The mining and metal industry is made up of six categories: aluminum, gold, precious metals, other metal extraction, coal mining and steel. Steel (and iron) is the biggest segment, as it makes up more than half the market in terms of volume, followed by aluminum in terms of the global metal market which is focused more in the Asia-Pacific region, followed by Europe.
The metal extracted is used in industries such as automobiles and consumer durables, in particular computers which require aluminum, steel and precious metals. Therefore the market remains strong even in economic decline as demand stays high.
Porters 5 Forces Model
Michael Porter provided a framework that models an industry as being influenced by 5 forces. The model enables managers to understand the industry context in which a firm operates. The forces that the model is based on are: Rivalry
Threat of entry
Each of the above will be discussed in detail.
There is a certain degree of rivalry among firms operating in the same industry. The degree of rivalry, however, depends on various factors. Some of these factors are industry growth, diversity of rivals and industry concentration. Competitive rivalry is actually very strong in the mining industry because most companies sell the same product, and there are few metals that only one company mines. The rivalry has recently been weakened by the sharp price increase in metals due to demand and scarcity, which benefits everyone in the industry. Lihir Gold plc and Rio Tinto jointly owned a mine in Lihir. Since mines are concentrated in certain parts of the world, there is a likelihood that one or more firms may be operating in the same area. The competition is mainly for the land and permission to mine, rather than the selling of the product.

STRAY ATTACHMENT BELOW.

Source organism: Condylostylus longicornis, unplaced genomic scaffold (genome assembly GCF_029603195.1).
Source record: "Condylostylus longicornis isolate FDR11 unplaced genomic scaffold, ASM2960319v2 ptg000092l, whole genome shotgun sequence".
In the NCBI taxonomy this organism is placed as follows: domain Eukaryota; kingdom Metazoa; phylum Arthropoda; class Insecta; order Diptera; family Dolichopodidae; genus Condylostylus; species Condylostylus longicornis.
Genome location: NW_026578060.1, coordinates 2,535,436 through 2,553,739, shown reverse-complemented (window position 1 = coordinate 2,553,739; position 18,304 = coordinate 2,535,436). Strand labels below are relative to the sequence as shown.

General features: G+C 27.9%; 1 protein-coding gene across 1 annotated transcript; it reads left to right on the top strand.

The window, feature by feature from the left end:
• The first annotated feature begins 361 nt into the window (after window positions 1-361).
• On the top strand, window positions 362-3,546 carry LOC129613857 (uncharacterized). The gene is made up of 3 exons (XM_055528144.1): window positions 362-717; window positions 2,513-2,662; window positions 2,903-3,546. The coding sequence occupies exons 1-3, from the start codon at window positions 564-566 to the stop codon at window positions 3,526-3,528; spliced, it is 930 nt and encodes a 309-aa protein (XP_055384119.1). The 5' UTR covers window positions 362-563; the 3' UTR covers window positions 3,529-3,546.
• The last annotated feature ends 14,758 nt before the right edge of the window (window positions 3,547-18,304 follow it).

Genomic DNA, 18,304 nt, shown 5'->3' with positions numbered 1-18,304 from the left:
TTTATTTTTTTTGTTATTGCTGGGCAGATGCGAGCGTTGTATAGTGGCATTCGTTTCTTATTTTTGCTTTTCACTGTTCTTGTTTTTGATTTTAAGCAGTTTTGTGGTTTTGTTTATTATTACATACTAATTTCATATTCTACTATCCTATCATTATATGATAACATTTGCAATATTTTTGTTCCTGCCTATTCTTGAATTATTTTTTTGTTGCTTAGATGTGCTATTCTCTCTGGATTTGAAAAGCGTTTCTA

Threat of Substitutes
The threat of substitutes is fairly small. There will always be a demand for precious metals, however the demand for some metals might decline as technology advances (for example the replacement of copper phone cables by optical fibre cables).
Many materials mined are essential, however; metals for buildings, transport and machinery; minerals for chemicals, medicines and pharmaceuticals as well as diamonds, gold and silver for items such as jewelry as well as cutting equipment and machinery. Benzene used to be extracted from coal gas, and is the basis for many chemicals used in medicine. It can now be man made through safer means, via the distillation of benzoic acid.
Diamonds can also be man made, but many jewellers and consumers prefer natural as opposed to "fake" diamonds. Also, as diamonds are incredibly hard, they have many uses in cutting machines and other applications. Therefore, demand for diamonds will remain high as there are few other things that can be used instead. Plastic has also begun to substitute metals in many household appliances, but the computer industry in particular, along with construction and automobiles still require high volumes of metals, as other options (such as carbon fibre in cars) are too expensive to be used instead.
The buyers' power is quite small due to the constant demand for the earth's resources, and the fact that...